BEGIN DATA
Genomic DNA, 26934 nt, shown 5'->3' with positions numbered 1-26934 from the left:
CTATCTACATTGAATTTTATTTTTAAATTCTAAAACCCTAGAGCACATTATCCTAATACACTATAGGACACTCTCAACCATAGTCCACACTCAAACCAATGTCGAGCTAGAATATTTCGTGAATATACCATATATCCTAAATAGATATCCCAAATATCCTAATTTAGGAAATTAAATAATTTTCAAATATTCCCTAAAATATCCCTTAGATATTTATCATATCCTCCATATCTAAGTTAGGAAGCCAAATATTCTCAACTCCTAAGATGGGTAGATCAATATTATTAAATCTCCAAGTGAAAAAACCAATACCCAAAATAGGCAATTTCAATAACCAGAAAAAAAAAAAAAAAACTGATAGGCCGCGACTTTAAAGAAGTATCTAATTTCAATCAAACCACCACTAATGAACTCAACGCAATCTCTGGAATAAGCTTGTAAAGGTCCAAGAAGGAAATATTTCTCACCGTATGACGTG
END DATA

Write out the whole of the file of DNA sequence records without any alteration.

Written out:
Genomic DNA, 26934 nt, shown 5'->3' with positions numbered 1-26934 from the left:
CTATCTACATTGAATTTTATTTTTAAATTCTAAAACCCTAGAGCACATTATCCTAATACACTATAGGACACTCTCAACCATAGTCCACACTCAAACCAATGTCGAGCTAGAATATTTCGTGAATATACCATATATCCTAAATAGATATCCCAAATATCCTAATTTAGGAAATTAAATAATTTTCAAATATTCCCTAAAATATCCCTTAGATATTTATCATATCCTCCATATCTAAGTTAGGAAGCCAAATATTCTCAACTCCTAAGATGGGTAGATCAATATTATTAAATCTCCAAGTGAAAAAACCAATACCCAAAATAGGCAATTTCAATAACCAGAAAAAAAAAAAAAAAACTGATAGGCCGCGACTTTAAAGAAGTATCTAATTTCAATCAAACCACCACTAATGAACTCAACGCAATCTCTGGAATAAGCTTGTAAAGGTCCAAGAAGGAAATATTTCTCACCGTATGACGTG